This week's Federal Reserve speakers, Thursday's February figures on personal income and spending, and Friday's nonfarm payrolls might exacerbate or slow down the rise in yields. If economic data show that inflation continues to rise while the unemployment rate falls, it could build the case for more aggressive monetary policies.

European sovereign yields

European investors will look out for Friday’s eurozone CPI release, which is expected to hit 6.7% in March following a 5.8% reading in February. In the meantime, investors understand that the ECB will unlikely remain accommodative to avoid the same fate of the BOJ. Indeed, by accentuating monetary policies' divergence with the Federal Reserve, the Japanese Yen plunges, welcoming even more inflation.

So far, the market is pricing 50bps ECB rate hikes by the end of the year. Consequently, European sovereign yields continue to rise, with 2-year German yields at -0.14%, rising to 0%, which they didn’t break since 2014.

Economic calendar

Monday, March the 28th

  • United States: Goods Trade Balance (Feb) Prel, Wholesale Inventories (Feb) Prel, 3-month, 6-month, 2-year, and 5-year Note auction

Tuesday, March the 29th

  • Japan: Jobs / Applicants Ratio (Feb), Unemployment Rate (Feb), BoJ Summary of Opinions
  • Australia: Retail Sales (Feb)
  • Germany: Gfk Consumer Confidence Survey (Apr)
  • United Kingdom: Consumer Credit (Feb), M4 Money Supply (Feb), Mortgage Approval (Feb), BoE Quarterly Bulletin
  • United States: Redbook Index (Jan), S&P/Case Shiller Home Price Indices (Jan), 7-year Note Auction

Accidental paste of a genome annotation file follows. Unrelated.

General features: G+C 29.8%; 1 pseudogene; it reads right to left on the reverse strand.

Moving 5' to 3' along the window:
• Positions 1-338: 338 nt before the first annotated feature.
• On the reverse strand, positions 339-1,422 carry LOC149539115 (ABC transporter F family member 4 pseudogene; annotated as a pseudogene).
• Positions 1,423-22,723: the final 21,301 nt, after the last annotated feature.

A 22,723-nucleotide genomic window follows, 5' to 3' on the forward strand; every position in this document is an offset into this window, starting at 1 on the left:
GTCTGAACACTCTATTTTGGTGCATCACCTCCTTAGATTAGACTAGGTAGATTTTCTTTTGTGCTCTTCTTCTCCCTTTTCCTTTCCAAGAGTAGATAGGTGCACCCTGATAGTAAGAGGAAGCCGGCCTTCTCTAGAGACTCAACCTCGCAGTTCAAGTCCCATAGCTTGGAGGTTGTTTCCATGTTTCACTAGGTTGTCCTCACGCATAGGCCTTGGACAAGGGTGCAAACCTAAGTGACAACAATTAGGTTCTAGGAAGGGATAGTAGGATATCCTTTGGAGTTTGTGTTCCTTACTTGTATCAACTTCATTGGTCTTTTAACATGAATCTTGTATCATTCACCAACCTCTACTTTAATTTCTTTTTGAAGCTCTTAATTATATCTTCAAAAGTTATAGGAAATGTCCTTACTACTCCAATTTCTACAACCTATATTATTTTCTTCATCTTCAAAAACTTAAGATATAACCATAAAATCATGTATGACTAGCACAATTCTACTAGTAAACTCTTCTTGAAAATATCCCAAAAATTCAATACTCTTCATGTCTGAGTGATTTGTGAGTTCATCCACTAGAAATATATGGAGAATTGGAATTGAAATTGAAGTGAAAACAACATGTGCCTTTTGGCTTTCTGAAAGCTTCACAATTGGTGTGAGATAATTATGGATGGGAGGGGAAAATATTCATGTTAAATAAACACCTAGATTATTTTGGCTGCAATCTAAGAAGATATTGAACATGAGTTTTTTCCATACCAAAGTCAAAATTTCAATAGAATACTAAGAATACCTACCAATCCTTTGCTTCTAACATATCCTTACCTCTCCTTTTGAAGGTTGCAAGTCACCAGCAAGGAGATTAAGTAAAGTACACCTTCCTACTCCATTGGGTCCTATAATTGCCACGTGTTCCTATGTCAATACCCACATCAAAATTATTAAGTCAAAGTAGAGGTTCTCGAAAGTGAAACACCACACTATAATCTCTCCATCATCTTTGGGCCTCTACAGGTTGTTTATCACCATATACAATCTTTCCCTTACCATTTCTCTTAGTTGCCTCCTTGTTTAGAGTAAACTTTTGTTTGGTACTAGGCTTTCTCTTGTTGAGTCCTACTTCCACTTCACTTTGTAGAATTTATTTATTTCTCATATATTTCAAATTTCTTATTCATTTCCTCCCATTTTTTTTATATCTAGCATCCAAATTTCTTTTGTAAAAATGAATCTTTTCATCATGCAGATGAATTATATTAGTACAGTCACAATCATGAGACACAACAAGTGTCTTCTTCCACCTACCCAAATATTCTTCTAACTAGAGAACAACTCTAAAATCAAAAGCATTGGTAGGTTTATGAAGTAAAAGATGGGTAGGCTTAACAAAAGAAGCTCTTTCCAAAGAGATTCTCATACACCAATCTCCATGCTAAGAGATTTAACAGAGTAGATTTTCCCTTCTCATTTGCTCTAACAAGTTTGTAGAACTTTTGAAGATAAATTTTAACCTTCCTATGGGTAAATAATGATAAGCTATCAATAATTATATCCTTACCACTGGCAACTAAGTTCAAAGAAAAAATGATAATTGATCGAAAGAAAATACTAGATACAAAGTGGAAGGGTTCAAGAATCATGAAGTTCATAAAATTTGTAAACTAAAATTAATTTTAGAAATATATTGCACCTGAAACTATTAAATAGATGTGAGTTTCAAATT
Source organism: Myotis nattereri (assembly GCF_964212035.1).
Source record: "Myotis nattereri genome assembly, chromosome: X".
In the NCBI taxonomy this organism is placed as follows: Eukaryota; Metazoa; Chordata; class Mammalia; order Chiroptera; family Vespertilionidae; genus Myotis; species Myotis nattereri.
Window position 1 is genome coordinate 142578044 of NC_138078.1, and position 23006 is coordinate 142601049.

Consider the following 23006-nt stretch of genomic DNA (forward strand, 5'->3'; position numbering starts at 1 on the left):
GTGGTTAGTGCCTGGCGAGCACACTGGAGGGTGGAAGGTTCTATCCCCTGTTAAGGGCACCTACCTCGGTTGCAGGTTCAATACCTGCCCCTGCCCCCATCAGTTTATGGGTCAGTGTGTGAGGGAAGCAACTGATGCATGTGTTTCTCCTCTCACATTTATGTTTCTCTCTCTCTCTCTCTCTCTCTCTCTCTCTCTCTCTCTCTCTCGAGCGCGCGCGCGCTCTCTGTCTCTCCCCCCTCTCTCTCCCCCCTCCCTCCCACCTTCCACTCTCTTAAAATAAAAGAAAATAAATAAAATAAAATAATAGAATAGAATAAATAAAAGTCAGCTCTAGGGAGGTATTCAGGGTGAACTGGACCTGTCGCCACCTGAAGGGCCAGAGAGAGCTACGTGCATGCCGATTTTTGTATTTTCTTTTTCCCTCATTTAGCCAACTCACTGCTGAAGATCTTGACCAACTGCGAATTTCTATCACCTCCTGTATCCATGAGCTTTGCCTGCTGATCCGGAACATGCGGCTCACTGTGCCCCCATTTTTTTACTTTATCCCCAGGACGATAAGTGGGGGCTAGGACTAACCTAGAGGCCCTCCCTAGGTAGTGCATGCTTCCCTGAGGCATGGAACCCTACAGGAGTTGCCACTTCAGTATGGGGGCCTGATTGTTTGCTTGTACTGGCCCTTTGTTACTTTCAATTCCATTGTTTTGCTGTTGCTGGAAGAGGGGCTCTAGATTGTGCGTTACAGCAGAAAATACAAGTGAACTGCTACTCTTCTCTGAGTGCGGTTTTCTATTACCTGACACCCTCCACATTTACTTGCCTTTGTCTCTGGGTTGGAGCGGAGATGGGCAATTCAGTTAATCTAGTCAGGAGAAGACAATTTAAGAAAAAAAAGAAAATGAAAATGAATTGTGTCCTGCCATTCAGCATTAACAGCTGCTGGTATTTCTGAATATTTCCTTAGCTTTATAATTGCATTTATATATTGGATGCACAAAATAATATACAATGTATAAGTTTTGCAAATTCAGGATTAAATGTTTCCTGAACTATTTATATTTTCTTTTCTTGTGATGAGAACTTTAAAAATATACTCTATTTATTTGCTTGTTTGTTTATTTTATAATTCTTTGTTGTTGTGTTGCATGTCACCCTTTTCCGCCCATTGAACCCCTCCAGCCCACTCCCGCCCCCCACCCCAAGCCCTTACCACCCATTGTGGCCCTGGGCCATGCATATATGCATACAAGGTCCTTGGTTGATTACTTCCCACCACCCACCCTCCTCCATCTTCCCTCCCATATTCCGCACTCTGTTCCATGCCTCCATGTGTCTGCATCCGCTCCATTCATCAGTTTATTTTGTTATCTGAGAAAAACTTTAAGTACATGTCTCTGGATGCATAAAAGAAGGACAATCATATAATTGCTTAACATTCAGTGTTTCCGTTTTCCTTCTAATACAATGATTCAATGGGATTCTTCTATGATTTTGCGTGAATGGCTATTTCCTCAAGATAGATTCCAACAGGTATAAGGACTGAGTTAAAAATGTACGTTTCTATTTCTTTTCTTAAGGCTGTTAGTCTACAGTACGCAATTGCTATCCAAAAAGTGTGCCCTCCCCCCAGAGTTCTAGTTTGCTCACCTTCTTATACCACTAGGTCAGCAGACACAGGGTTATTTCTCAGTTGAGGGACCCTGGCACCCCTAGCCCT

Wednesday, March the 30th

  • New Zealand: Building Permits (Feb), ANZ Activity Outlook (Mar), ANZ Business Confidence (Mar)
  • Japan: Large Retailer Sales (Feb), Retail Trade (Feb)
  • Germany: Import Prices (Feb)
  • Spain: Consumer Price Index (Mar) Prel, HICP (Mar) Prel
  • Italy: Industrial Sales (Jan), Producer Price Index (Mar), 10-year Bond Auction
  • Switzerland:  Zew Survey Expectations (Mar), SNB Quarterly Bulletin (Q1)
  • United Kingdom: BOE’s Broadbent speech
  • Eurozone: Business Climate (Mar), Consumer Confidence (Mar), Economic Sentiment Indicator (Mar)
  • Germany: Consumer Price Index (Mar) prel, Harmonized Index of Consumer Prices (Mar) Prel
  • United States: ADP Employment Change (Mar), Core Personal Consumption Expenditures (Q4), Gross Domestic Product Annualized (Q4), Personal Consumption Expenditures Prices (Q4)

Thursday, March the 31st

  • Japan: Industrial Production (Feb) Prel
  • Australia: Building Permits (Feb), Private Sector Credit (Feb)
  • China: NBS Manufacturing PMI (Mar)
  • United Kingdom: Gross Domestic Product (Q4), Nationwide Housing Prices (Mar)
  • Germany: Retail Sales (Feb), Unemployment Rate (Mar)
  • Switzerland: Real Retail Sales (Feb)
  • France: Consumer Price Index (Mar) Prel, Consumer Spending (Feb), Producer Prices (Feb)
  • United States: Core Personal Consumption Expenditures (Feb), Initial Jobless Claims, Personal Income (Feb), Personal Spending (Feb), Fed’s William Speech, Chicago Purchasing Managers’ Index (Mar
  • Canada: Gross Domestic Product (Jan)

Friday, April the 1st

  • New Zealand: ANZ – Roy Morgan Consumer Confidence (Mar)
  • Japan: Tankan Large All Industry Capex (Q1)
  • China: Caixin Manufacturing PMI (Mar)
  • Spain: Markit Manufacturing PMI (Mar)
  • Italy: Markit Manufacturing PMI (Mar)
  • France: Markit Manufacturing PMI (Mar)
  • Germany: Markit Manufacturing PMI (Mar)
  • Eurozone: Markit Manufacturing PMI (Mar), HICP (Mar) Prel
  • United Kingdom: Markit Manufacturing PMI (Mar)